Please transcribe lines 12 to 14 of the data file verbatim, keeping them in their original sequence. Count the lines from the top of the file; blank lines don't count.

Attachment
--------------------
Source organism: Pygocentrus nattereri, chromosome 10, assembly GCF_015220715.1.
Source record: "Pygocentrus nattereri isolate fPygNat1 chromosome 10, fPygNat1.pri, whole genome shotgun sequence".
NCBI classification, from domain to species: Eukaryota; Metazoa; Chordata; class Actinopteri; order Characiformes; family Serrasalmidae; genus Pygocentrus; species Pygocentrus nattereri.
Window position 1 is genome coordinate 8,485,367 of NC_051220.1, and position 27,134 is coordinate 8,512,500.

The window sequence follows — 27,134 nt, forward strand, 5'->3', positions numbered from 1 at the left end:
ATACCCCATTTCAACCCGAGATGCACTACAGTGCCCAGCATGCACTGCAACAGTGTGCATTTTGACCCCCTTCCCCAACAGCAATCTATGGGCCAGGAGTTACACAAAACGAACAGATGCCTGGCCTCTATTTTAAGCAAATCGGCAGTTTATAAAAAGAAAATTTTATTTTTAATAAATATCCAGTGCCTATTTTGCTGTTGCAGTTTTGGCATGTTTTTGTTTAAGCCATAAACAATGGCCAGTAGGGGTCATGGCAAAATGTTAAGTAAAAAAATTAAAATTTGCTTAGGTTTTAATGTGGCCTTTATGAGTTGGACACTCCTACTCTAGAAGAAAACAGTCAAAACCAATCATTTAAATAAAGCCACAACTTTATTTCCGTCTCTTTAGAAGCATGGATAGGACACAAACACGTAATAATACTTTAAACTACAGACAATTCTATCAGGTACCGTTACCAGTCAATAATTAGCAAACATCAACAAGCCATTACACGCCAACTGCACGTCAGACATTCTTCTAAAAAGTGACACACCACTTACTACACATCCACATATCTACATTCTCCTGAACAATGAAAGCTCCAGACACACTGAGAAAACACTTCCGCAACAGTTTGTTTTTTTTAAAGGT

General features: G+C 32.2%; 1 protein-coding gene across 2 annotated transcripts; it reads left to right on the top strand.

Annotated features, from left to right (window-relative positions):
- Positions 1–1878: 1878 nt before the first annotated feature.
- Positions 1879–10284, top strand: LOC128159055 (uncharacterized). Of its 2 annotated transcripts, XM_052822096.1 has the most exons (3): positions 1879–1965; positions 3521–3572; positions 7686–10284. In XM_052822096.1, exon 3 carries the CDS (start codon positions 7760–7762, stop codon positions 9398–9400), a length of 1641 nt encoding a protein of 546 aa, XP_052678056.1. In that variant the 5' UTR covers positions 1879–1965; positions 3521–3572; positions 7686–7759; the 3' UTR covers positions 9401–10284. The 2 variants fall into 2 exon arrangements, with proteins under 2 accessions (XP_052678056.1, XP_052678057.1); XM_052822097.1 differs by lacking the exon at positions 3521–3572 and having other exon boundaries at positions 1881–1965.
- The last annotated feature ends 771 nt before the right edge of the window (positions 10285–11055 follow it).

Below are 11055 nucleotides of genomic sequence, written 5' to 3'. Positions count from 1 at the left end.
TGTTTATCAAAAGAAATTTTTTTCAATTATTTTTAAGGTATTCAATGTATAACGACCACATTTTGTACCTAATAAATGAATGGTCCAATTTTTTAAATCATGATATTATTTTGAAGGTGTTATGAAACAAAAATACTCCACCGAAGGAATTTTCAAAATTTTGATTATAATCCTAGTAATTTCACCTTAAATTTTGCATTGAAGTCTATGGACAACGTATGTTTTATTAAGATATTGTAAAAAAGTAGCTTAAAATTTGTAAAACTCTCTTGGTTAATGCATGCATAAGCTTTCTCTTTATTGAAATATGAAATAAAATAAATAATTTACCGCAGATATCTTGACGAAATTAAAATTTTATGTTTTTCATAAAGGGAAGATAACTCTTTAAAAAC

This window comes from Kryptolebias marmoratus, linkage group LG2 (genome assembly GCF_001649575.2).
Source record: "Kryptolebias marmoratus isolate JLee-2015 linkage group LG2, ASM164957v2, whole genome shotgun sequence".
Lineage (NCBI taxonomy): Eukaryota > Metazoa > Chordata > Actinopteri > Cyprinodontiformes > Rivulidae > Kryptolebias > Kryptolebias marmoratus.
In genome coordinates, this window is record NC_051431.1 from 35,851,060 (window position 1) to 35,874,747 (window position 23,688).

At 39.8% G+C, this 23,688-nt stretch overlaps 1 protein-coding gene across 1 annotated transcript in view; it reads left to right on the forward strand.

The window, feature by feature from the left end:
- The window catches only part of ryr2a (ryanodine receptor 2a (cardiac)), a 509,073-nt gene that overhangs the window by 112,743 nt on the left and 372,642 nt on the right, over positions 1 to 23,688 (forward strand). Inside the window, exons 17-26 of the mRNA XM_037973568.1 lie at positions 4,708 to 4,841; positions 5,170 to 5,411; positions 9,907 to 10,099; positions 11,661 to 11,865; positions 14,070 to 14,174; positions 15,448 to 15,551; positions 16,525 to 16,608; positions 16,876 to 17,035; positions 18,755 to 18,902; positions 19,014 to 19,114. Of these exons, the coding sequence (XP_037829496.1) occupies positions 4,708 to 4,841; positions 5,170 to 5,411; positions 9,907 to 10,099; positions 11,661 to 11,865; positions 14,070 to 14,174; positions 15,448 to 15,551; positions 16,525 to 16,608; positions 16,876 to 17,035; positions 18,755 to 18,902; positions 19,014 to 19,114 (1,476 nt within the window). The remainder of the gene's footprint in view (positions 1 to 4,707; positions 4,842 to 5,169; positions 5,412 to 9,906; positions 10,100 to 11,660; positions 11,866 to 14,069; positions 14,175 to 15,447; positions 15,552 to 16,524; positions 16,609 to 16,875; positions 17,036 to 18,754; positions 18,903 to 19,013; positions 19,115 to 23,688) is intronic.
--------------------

Below are 11055 nucleotides of genomic sequence, written 5' to 3'. Positions count from 1 at the left end.
TGTTTATCAAAAGAAATTTTTTTCAATTATTTTTAAGGTATTCAATGTATAACGACCACATTTTGTACCTAATAAATGAATGGTCCAATTTTTTAAATCATGATATTATTTTGAAGGTGTTATGAAACAAAAATACTCCACCGAAGGAATTTTCAAAATTTTGATTATAATCCTAGTAATTTCACCTTAAATTTTGCATTGAAGTCTATGGACAACGTATGTTTTATTAAGATATTGTAAAAAAGTAGCTTAAAATTTGTAAAACTCTCTTGGTTAATGCATGCATAAGCTTTCTCTTTATTGAAATATGAAATAAAATAAATAATTTACCGCAGATATCTTGACGAAATTAAAATTTTATGTTTTTCATAAAGGGAAGATAACTCTTTAAAAAC

This window comes from Kryptolebias marmoratus, linkage group LG2 (genome assembly GCF_001649575.2).